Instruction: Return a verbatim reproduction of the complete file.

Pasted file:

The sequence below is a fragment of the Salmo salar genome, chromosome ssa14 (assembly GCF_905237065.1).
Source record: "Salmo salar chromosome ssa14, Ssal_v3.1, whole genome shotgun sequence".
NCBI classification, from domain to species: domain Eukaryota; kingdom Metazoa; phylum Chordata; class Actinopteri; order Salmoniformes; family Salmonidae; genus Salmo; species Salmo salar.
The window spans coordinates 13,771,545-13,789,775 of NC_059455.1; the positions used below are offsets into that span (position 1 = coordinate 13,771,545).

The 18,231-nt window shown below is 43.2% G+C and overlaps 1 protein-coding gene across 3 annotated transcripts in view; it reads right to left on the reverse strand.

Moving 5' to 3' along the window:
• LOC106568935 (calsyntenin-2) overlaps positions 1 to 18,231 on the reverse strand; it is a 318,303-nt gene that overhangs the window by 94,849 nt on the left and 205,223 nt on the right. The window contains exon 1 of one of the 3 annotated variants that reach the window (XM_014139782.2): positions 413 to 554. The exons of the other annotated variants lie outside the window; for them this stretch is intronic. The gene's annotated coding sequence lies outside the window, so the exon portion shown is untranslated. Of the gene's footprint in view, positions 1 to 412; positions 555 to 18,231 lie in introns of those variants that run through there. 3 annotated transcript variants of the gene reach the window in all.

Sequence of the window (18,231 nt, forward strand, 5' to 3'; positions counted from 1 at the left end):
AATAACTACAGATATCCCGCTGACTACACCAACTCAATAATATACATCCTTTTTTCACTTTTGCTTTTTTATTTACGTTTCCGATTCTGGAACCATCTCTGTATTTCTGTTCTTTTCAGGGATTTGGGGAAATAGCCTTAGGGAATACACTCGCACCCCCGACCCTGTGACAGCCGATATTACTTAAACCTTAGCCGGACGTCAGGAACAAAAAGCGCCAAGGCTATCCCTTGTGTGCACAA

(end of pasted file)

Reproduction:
The sequence below is a fragment of the Salmo salar genome, chromosome ssa14 (assembly GCF_905237065.1).
Source record: "Salmo salar chromosome ssa14, Ssal_v3.1, whole genome shotgun sequence".
NCBI classification, from domain to species: domain Eukaryota; kingdom Metazoa; phylum Chordata; class Actinopteri; order Salmoniformes; family Salmonidae; genus Salmo; species Salmo salar.
The window spans coordinates 13,771,545-13,789,775 of NC_059455.1; the positions used below are offsets into that span (position 1 = coordinate 13,771,545).

The 18,231-nt window shown below is 43.2% G+C and overlaps 1 protein-coding gene across 3 annotated transcripts in view; it reads right to left on the reverse strand.

Moving 5' to 3' along the window:
• LOC106568935 (calsyntenin-2) overlaps positions 1 to 18,231 on the reverse strand; it is a 318,303-nt gene that overhangs the window by 94,849 nt on the left and 205,223 nt on the right. The window contains exon 1 of one of the 3 annotated variants that reach the window (XM_014139782.2): positions 413 to 554. The exons of the other annotated variants lie outside the window; for them this stretch is intronic. The gene's annotated coding sequence lies outside the window, so the exon portion shown is untranslated. Of the gene's footprint in view, positions 1 to 412; positions 555 to 18,231 lie in introns of those variants that run through there. 3 annotated transcript variants of the gene reach the window in all.

Sequence of the window (18,231 nt, forward strand, 5' to 3'; positions counted from 1 at the left end):
AATAACTACAGATATCCCGCTGACTACACCAACTCAATAATATACATCCTTTTTTCACTTTTGCTTTTTTATTTACGTTTCCGATTCTGGAACCATCTCTGTATTTCTGTTCTTTTCAGGGATTTGGGGAAATAGCCTTAGGGAATACACTCGCACCCCCGACCCTGTGACAGCCGATATTACTTAAACCTTAGCCGGACGTCAGGAACAAAAAGCGCCAAGGCTATCCCTTGTGTGCACAA